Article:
Erie County Sheriff John Garcia described the attack as “pure evil”. “It was outright racially motivated hate crime by someone outside of our community,” he said.

When asked what information led authorities to call the attack a hate crime, Erie County District attorney John Flynn said they had evidence pointing to “racial hostility” but declined to elaborate.

manifest

US media has reported that officials are investigating a detailed “manifesto” posted online before the shooting, in which the suspect outlines his plans and racially motivated motives for the attack.

Quote from the manifesto,The New York Timesreported that the suspect was “inspired” by white racial violence, including the massacre of 51 Muslims in Christchurch, New Zealand in March 2019.

District attorney Flynn said in the press conference that the gunman used an “assault weapon” — a term that can apply to types of rifles and shotguns in New York City — but did not specify what kind.

When asked at the earlier press conference whether the gunman could face the death penalty at the federal level, US Attorney for the Western District of New York, Trini Ross, said: “All options are on the table as we proceed with the investigation.”

‘Day of Great Pain’

Byron Brown, the mayor of Buffalo — located in western New York state along the US border with Canada — said the gunman “traveled hours outside of this community to commit this crime.”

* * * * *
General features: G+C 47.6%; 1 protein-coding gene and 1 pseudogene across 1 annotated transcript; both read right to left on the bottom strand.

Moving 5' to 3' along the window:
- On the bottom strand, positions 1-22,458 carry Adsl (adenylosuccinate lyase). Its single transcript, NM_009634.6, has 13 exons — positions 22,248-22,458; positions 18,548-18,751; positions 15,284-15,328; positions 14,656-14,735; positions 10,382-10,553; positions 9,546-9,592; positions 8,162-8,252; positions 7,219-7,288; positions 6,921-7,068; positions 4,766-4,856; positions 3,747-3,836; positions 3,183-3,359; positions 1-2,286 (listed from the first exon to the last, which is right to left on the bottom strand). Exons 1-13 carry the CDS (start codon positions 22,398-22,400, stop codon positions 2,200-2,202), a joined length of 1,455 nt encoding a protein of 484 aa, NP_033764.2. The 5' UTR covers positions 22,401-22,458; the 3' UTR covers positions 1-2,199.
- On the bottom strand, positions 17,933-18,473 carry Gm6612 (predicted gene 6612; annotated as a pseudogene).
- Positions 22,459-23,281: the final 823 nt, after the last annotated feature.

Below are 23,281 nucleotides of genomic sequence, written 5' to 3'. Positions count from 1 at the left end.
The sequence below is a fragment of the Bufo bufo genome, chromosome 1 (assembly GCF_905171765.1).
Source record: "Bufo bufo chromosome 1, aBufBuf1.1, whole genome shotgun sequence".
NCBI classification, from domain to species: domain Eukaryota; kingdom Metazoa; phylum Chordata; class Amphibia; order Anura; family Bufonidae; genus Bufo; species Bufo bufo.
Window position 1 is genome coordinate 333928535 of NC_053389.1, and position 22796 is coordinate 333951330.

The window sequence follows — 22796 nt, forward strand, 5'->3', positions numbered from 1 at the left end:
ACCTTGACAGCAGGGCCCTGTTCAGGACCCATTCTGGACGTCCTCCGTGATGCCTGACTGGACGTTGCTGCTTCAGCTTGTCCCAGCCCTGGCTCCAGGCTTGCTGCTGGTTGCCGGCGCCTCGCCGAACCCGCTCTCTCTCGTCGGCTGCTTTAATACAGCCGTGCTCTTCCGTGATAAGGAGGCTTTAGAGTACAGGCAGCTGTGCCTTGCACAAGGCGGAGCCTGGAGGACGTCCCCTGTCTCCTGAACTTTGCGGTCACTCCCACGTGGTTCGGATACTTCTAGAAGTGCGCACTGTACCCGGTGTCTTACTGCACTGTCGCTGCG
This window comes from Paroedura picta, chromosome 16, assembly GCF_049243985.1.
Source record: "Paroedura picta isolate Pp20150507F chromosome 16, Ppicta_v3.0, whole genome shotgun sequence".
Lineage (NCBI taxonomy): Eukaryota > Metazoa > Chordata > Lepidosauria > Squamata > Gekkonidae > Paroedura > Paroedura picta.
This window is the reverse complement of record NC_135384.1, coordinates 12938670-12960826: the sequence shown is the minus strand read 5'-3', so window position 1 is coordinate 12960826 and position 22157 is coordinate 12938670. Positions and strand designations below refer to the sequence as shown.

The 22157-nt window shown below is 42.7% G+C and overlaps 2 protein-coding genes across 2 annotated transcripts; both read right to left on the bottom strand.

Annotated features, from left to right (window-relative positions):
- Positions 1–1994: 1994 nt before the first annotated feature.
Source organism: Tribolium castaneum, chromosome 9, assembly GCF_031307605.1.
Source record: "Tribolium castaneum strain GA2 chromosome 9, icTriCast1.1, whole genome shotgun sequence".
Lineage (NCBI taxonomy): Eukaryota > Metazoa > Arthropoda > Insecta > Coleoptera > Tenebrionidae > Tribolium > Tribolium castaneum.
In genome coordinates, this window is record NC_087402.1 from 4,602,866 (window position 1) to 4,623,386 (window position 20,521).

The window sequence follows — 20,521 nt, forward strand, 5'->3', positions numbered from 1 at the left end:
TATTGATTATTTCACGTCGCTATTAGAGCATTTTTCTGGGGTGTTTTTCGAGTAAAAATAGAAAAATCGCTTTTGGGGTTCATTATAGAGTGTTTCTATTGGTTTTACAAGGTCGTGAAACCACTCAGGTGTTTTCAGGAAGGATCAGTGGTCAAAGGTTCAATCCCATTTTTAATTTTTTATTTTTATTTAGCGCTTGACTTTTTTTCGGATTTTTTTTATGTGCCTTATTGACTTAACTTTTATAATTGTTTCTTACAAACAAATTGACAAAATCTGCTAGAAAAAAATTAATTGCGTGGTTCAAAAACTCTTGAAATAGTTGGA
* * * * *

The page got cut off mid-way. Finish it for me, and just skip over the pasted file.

“This is a day of great pain for our community,” said Mr Brown.

White House press secretary Karine Jean-Pierre said US President Joe Biden had been informed of the “horrific shooting.” In a statement, Mr Biden thanked police and first responders and denounced the attack.

“Any act of domestic terrorism, including one committed in the name of an abhorrent white nationalist ideology, contradicts everything we stand for in America,” he said.

Senate Majority Leader Chuck Schumer, the senior U.S. Senator from New York, said in a tweet, “We stand behind the people of Buffalo.”

New York Governor Kathy Hochul described the killings as a “horrific white supremacist shooting” in a tweet that also praised the supermarket security guard as “a true hero”.

A spokesperson for streaming service Twitch confirmed to AFP that the shooter was using the service to broadcast the attack.

“We have investigated and confirmed that we have removed the stream less than two minutes after the violence started,” the spokesperson said, adding: “We are taking all appropriate steps, including checking accounts rebroadcasting this content. “

wave of gun violence

The Buffalo shooting follows other recent cases of racially motivated mass murders in the United States.

In 2019, a white gunman traveled for hours across the state of Texas, killing 23 people at a Walmart store in El Paso, where the vast majority of the population is Hispanic.

Four years earlier, in Charleston, South Carolina, a white man opened fire at an African-American church, killing nine.

In both cases, the men posted hate-filled manifestos online before firing.

Despite recurring mass shootings and a nationwide wave of gun violence, multiple gun regulation reform initiatives in Congress have failed, forcing states and local councils to impose their own restrictions.

The United States suffered 19,350 homicides involving firearms in 2020, an increase of nearly 35 percent from 2019, the Centers for Disease Control and Prevention (CDC) said in its latest data.